Aida - Director's Notes Print E-mail Share on Facebook Share on Twitter

primo piano Enrico Stinchelli

A premise: As everyone knows, Verdi never set foot in Egypt. The handsome commission to the tune of 150.000 francs, a considerable sum in those days, by the Regent Ismail Pascia', could not lure him to Egypt! Verdi composed Aida in the safety of his home, wryly justifying his decision to stay away from that foreign land because of the fear of "mummification" (his very words!) Still in no other Opera are felt the magic, the atmosphere, the colours, the fascination of Antique Egypt, as in Aida. Verdi had, as with all other geniuses, a special talent: intuition. He had grasped the essence of that civilization, which has reached us through diverse and scattered remains, which could be readily described as "esoteric": the mysteries, the rituals, the arcane knowledge, definitely prior to what many superficial treatises expound about the Sphynx and the Pyramids as dated around 2500 B.C. Recent analytical studies by archeologists who specialize in the so-called pre-dynastic civilization have dated the whole complex of the Giza area (where the majestic pyramids and the Sphynx dominate undisturbed) to 10.000 B.C. with the historical and anthropological consequences entailed.
Like no one else, Verdi succeeded in capturing these alluring evocations. One can sense this through his use of thematic material tapping into arcane melodies which the master uses in various key points in the opera: the scenes of the Consecration of the Sword; the Temple of Phtah; the God of the creative intellect as indicated in the antique codices; the hypnotic beginning of Act three with the murmur of gentle flow of the river Nile. It is not my intention to delve any deeper into the argument, but as director and keen researcher of the subject, I cannot but follow the fil rouge which is the starting point of my story-board.

I have been at the helm at various productions of Aida, having had the good fortune of working in spacious ambiences and with vintage artists such as tenor Gianfranco Cecchele, an extraordinary Radames; Lando Bartolini, another gilt edged voice, with whom we triumphed in Taormina. Sarah 'Munga's Amneris comes to mind, a veritable agile tigress, as well as Kathleen McCalla's Aida; the fantastic Michaela Carosi; a superb Maria Dragoni whose top Eflat at the end of the 2nd Act brought Fiesole's Teatro Antico down! Among the baritones, I cannot not mention Mauro Agostini with his booming voice, whose mentor Mario Del Monaco described as a "human trumpet". I have learned from each and every one. If the director is humble enough and sensible enough to glean many suggestions emanating from such great artists than he is much the richer for it.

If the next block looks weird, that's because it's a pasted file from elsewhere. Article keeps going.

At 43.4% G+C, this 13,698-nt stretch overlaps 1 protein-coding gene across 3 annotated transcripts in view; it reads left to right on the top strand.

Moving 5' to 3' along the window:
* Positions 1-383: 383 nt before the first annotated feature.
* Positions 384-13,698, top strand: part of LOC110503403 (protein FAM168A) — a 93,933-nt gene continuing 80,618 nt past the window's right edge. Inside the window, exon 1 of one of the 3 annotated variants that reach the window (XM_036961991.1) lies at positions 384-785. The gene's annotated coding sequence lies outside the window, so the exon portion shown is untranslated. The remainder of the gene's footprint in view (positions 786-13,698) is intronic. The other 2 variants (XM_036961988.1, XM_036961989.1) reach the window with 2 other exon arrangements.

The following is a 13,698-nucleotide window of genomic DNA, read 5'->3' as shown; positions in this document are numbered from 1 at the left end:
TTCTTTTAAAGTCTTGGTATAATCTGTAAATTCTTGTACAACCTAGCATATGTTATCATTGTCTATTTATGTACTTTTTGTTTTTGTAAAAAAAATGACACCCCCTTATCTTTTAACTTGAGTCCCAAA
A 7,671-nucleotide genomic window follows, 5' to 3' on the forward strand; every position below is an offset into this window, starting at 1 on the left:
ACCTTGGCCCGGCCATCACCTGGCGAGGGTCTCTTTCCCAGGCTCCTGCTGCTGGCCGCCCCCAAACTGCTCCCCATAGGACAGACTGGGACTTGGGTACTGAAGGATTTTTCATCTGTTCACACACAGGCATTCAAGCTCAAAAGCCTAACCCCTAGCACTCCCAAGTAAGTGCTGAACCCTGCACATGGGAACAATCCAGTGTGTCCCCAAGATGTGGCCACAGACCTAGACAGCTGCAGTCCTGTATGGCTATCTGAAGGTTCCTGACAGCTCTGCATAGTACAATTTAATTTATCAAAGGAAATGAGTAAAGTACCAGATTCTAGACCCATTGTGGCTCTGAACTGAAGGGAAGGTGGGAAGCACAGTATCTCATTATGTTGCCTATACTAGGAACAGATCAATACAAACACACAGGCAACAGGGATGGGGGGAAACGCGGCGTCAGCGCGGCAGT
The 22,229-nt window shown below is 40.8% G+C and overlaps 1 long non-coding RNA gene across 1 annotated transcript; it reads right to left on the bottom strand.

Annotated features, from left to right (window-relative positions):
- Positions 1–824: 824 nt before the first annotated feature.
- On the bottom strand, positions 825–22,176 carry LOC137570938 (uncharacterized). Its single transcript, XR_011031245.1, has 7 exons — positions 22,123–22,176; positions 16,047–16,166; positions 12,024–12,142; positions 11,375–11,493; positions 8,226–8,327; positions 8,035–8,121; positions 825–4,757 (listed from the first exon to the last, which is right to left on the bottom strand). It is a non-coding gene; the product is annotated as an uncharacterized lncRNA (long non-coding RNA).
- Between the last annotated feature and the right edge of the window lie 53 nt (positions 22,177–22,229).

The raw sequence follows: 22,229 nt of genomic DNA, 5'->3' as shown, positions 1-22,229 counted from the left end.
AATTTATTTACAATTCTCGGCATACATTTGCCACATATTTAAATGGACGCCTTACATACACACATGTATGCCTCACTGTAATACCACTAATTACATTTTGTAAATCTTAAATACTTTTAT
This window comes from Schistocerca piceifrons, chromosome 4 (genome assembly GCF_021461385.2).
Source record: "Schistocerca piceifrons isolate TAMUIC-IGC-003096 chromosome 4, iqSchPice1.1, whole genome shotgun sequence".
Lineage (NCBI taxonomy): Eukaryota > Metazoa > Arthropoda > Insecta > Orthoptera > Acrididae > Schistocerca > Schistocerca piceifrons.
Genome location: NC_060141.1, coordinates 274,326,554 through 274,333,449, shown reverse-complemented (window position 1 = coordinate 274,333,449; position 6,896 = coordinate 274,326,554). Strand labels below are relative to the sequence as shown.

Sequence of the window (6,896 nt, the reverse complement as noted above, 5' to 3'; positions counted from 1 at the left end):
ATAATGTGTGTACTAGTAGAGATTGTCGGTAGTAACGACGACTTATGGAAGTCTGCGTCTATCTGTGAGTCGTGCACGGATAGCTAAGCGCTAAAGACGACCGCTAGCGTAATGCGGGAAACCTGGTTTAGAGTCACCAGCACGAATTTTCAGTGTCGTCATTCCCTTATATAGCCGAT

For this new production in Gozo, where the fantastic team led by Joseph Cauchi can do anything, I have opted for a mystic ambience: a unique journey starting from the Prelude to return to the initial darkness. We are in a space uninhabited by time, exactly as if we were coursing into the great Pyramid of Cheope (for those fortunate enough to have entered into the bowels of one of the seven wonders of the world), a place wrapped in a mantle of light taking its bearings from the movement of the heavenly bodies. "That which is below is above and that which is above is below": microcosm and macrocosm blend around the heroes of the Ghislanzoni-Verdi tandem. We are far removed from the mere occasional, celebrative Aida. Still I have endeavoured to maintain the "triumphant" dimension. In my heart of hearts I have always disliked those who reiterated that "Aida is not only about Triumph". I am disgusted by such an attitude. It seems to me a facile excuse to make of Aida a kind of public office peopled by black-hooded employees, a place where Nothing rules uncontested. Aida is also about Triumph: the triumph of Light and of Mystery, brought out by the special effects which a judicious use of the most sophisticated modern technology make possible. So prepare for surging masses, Choristers and extras, under the guidance of a goddess, a figure half-way between a priestess and a symbol of the departed.

Aida restarts from Act three. One has to keep this in mind to create new dramatic crescendos by following scrupulously the musical notations. A cosmic dance: that is what Aida is for me. When the last flicker of light is snubbed out in the tomb in which Aida dies (Verdi specifically lays down that Aida dies before the end of the operaâ€Ãƒƒ‚¦how often we have witnessed the lovers embrace just like Peynet's lovers on a couch!), as only the high end quasi transparent notes of the violins are heard in the distance, then the feeling that one has returned to the beginning, a cycle similar to an earthly procession, 25,000 years crammed into the span of just three hours of sublime music, has to be absolutely felt by one and all.

To impart the idea of infinite space in which this masterpiece is experienced, I have revolutionized the Teatru Astra's stage, transforming it into an impressive cinematic set: doing away with the background, putting in place lights and laser projections, myriad mesmerizing effects of which I am not divulging the secret given that today the "copy/paste system", which belies a complete lack of ideas, is unfortunately the order of the day, and making use of refractory lights on the sides. All this underpinned by a rigorous respect for the drama as envisaged originally, because the inner drama has to be understood as well as the principals' character. Just by way of example, I have sought to make Amonasro a loving if authoritative father and not a bulging gorilla or an irascible Bantu'! The most poignant of phrases is his: "Just think of a people, conquered, torn apart".

Wishing you all a splendid Aida!

Enrico Stinchelli